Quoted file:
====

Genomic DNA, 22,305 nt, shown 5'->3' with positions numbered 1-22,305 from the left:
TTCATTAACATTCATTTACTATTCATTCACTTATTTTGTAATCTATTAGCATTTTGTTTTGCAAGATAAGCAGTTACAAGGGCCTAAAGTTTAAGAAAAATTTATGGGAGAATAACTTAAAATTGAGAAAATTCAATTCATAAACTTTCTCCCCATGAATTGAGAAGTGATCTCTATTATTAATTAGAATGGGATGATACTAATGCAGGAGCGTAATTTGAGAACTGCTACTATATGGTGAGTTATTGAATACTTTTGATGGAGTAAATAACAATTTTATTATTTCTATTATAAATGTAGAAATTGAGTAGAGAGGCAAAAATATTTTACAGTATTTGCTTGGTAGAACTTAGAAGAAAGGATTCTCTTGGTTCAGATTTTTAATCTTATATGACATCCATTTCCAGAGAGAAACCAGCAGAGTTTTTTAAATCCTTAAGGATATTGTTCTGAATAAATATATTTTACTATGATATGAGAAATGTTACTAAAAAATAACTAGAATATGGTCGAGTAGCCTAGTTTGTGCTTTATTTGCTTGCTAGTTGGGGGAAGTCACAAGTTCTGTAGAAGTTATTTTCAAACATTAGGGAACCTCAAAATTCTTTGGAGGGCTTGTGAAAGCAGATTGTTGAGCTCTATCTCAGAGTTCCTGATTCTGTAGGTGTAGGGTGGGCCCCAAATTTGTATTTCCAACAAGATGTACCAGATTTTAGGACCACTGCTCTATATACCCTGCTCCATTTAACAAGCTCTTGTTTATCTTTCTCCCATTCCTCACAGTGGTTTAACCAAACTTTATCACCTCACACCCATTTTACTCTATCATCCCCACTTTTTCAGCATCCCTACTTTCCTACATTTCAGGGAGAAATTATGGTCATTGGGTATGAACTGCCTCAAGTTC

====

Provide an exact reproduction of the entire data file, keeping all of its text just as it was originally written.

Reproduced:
Genomic DNA, 22,305 nt, shown 5'->3' with positions numbered 1-22,305 from the left:
TTCATTAACATTCATTTACTATTCATTCACTTATTTTGTAATCTATTAGCATTTTGTTTTGCAAGATAAGCAGTTACAAGGGCCTAAAGTTTAAGAAAAATTTATGGGAGAATAACTTAAAATTGAGAAAATTCAATTCATAAACTTTCTCCCCATGAATTGAGAAGTGATCTCTATTATTAATTAGAATGGGATGATACTAATGCAGGAGCGTAATTTGAGAACTGCTACTATATGGTGAGTTATTGAATACTTTTGATGGAGTAAATAACAATTTTATTATTTCTATTATAAATGTAGAAATTGAGTAGAGAGGCAAAAATATTTTACAGTATTTGCTTGGTAGAACTTAGAAGAAAGGATTCTCTTGGTTCAGATTTTTAATCTTATATGACATCCATTTCCAGAGAGAAACCAGCAGAGTTTTTTAAATCCTTAAGGATATTGTTCTGAATAAATATATTTTACTATGATATGAGAAATGTTACTAAAAAATAACTAGAATATGGTCGAGTAGCCTAGTTTGTGCTTTATTTGCTTGCTAGTTGGGGGAAGTCACAAGTTCTGTAGAAGTTATTTTCAAACATTAGGGAACCTCAAAATTCTTTGGAGGGCTTGTGAAAGCAGATTGTTGAGCTCTATCTCAGAGTTCCTGATTCTGTAGGTGTAGGGTGGGCCCCAAATTTGTATTTCCAACAAGATGTACCAGATTTTAGGACCACTGCTCTATATACCCTGCTCCATTTAACAAGCTCTTGTTTATCTTTCTCCCATTCCTCACAGTGGTTTAACCAAACTTTATCACCTCACACCCATTTTACTCTATCATCCCCACTTTTTCAGCATCCCTACTTTCCTACATTTCAGGGAGAAATTATGGTCATTGGGTATGAACTGCCTCAAGTTC